Dan Bylsma comes across as an ordinary guy, so it wasn’t surprising to hear he was among the people during the 2010 Olympics. He was in a crowded restaurant, Primanti Bros., on the North Side of Pittsburgh, huddled around the television for the epic gold-medal game between the United States and Canada.
“I watched the overtime in a chair, a folding chair in the corner of that bar,” Bylsma said before the Penguins’ 5-1 victory over the Sabres in First Niagara Center. “I was sitting in the corner. It was a packed house. When Sid got the puck on the other side of the dot, I stood up and walked back to my table.”
Of course he did.
Bylsma knew the outcome before the puck left Sidney Crosby’s stick. He had watched Crosby up close for a year and won a Stanley Cup with him the previous season. Ryan Miller was criticized for giving up a soft winner in OT after getting caught with his stick out of position.
I’ll go to my grave saying it wasn’t a bad goal when you consider the source. Crosby was one of the few players in the world who had the quick and accurate release needed to beat Miller in that situation. He made a very good play look easy, and a very good goaltender look silly, on a world stage.
Crosby made the Sabres look silly Wednesday when he split Mike Weber and Brian Flynn in the second period and roofed a wrist shot into the top corner. Miller must have nightmares about Crosby, who has abused the Sabres with a point in each of his 14 career games in Buffalo and 17 straight overall. Many have come with Miller in net.
None was more memorable than the goal in Vancouver.
Bylsma had a unique perspective. He was an American who hailed from Michigan, Miller’s home state, and was Crosby’s boss. Rather than sympathize with Miller or cheer for Crosby, he examined the Olympics through the long lens of a coach. He imagined what decisions he would have made if he ran the show.
“You watch a game in the Olympics, and you have to make adjustments on the fly,” Bylsma said. “I asked myself those questions. Was it preparation for eventually? That’s the way I was treating it. I did think about it. I did dream about it. I did prepare for it. I didn’t know if I would ever get the opportunity.”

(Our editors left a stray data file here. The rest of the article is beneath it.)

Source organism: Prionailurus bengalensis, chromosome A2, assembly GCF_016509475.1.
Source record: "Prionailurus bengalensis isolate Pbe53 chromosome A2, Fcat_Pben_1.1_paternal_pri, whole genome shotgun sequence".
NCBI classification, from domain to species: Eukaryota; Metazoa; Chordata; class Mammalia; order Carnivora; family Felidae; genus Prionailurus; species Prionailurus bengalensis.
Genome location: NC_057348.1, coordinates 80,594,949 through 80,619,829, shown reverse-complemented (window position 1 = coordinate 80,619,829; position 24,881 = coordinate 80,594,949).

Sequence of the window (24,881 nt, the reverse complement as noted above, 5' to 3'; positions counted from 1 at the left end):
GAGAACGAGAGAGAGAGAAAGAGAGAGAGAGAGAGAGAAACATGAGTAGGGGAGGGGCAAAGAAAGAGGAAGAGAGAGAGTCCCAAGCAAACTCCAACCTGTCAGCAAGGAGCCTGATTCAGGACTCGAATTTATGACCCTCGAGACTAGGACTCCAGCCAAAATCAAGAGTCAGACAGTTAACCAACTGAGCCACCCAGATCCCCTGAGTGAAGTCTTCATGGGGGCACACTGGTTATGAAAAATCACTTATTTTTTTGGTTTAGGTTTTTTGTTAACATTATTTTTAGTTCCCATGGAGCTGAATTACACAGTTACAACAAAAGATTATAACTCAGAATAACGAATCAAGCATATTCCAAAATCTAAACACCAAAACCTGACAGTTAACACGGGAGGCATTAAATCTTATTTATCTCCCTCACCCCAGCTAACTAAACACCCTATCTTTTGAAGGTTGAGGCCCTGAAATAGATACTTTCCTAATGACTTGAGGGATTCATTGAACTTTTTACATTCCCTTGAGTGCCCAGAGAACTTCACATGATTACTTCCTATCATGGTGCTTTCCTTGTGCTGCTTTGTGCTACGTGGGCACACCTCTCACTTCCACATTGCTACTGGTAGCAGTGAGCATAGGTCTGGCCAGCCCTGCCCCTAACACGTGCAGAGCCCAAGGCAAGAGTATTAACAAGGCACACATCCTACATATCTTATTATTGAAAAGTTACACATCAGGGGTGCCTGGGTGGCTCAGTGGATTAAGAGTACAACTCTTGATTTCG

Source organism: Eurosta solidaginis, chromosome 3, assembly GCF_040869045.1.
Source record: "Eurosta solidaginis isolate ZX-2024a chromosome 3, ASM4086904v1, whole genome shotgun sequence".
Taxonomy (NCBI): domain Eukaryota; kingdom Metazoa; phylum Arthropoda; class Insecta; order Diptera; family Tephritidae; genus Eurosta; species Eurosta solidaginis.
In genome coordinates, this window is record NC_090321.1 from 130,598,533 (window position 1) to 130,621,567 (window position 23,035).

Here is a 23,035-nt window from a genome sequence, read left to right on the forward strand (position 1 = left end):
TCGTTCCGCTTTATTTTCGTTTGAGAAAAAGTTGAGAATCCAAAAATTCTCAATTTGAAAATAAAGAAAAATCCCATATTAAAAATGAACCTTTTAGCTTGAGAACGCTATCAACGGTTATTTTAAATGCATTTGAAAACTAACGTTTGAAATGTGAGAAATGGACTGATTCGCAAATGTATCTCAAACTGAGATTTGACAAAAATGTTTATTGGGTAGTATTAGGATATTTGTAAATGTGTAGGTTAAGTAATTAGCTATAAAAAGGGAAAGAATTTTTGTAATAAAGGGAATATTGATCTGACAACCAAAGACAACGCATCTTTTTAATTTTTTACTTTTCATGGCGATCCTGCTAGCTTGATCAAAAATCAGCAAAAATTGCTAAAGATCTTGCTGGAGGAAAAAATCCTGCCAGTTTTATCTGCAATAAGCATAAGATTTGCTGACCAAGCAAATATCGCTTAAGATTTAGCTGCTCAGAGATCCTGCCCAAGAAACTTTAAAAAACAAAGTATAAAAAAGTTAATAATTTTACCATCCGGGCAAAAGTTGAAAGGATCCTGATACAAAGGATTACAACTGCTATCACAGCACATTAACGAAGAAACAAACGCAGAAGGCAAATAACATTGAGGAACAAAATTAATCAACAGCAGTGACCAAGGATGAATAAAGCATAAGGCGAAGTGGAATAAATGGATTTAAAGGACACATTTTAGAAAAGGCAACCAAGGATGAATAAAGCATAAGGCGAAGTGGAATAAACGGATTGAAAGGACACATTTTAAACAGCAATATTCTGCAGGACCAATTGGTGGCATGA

Four years later, it’s here.
Bylsma will be opposite Crosby and alongside Miller when he coaches the U.S. team in the 2014 Winter Games in Sochi. Bylsma has proved to be a very good NHL coach. He was a gritty fourth-line winger over nine seasons, one who stayed in the league because he played with energy and intelligence.
His first major decision with Team USA will be determining his top goaltender. Good luck.
Miller was the best player in Vancouver. He carried the Americans to the final game, became the name and face of USA Hockey and won the Vezina Trophy. Jonathan Quick emerged two years later when he took home the Conn Smythe Trophy as playoff MVP after leading the Kings to the Stanley Cup.
Some wondered if there was a changing of the guard among U.S. goalies, and many expected the younger Quick to take over for Miller.
Bylsma was trying to not tip his hand Wednesday. Perhaps I read him wrong, or maybe he still hadn’t decided, but it sounded like he was leaning toward Miller. Bylsma could give each a turn in the first two matchups and see what happens. We’ll know more after the second game, against host Russia.
“I’ve been asked a lot of different ways, and I was asked a little differently in L.A.,” Bylsma said with a laugh. “There’s no question that Ryan Miller, by all accounts, was the best player maybe in the tournament in Vancouver. He backstopped the U.S. team to a gold-medal game. He was the biggest reason for that.
“Heck, I’m a Miller family fan. I grew up in Michigan. It’s not just Ryan’s face or name in USA or American hockey. Ryan certainly has been that. He’s had more than one USA mask on his face, and he certainly was that in 2010.”
What to do? Take Ted Nolan’s advice, and flip a coin.
It’s hard to make heads or tails of the situation. I’m not sure about Quick, but I know Miller. Some players are motivated by money, others by respect. Miller, in a season he would otherwise rather forget, has been motivated by the Olympics. He’s been gearing up for them all year, which is one reason he maintained his sanity.
Bylsma said Miller’s performance Wednesday against the Penguins would have no bearing on his decision. Miller has been terrific on a poor team. He fell to 14-22-3 this season even though he was tied for sixth in save percentage (.925) among goalies who had played at least 20 games this season.
Save percentage is the most telling statistic on a bad team. Quick had a 15-13-2 record and a .907 save percentage in 31 games. He has lost four straight and was pulled after giving up three goals on seven shots last week against Pittsburgh. Miller has allowed 10 goals on 61 shots in his past two games.
Bylsma doesn’t know how either will respond in Sochi any more than someone sitting at the bar. He’ll follow his instincts knowing people will be watching on television, just like he was four years ago when Crosby fulfilled a dream. Bylsma’s job in Sochi is figuring out a way to turn the tables.
“We all have dreams,” Bylsma said. “My earliest memory was 1980, when Eric Heiden was speedskating around the track and the U.S. team won the gold medal. I wanted to win a goal medal way before I wanted to win a Stanley Cup. How did a kid from Grand Haven, Mich., get this opportunity? I don’t know.
“It’s been one of my goals for seven years. I’ve worked for this opportunity. And now I have it. It’s my biggest honor and my biggest responsibility of my career.”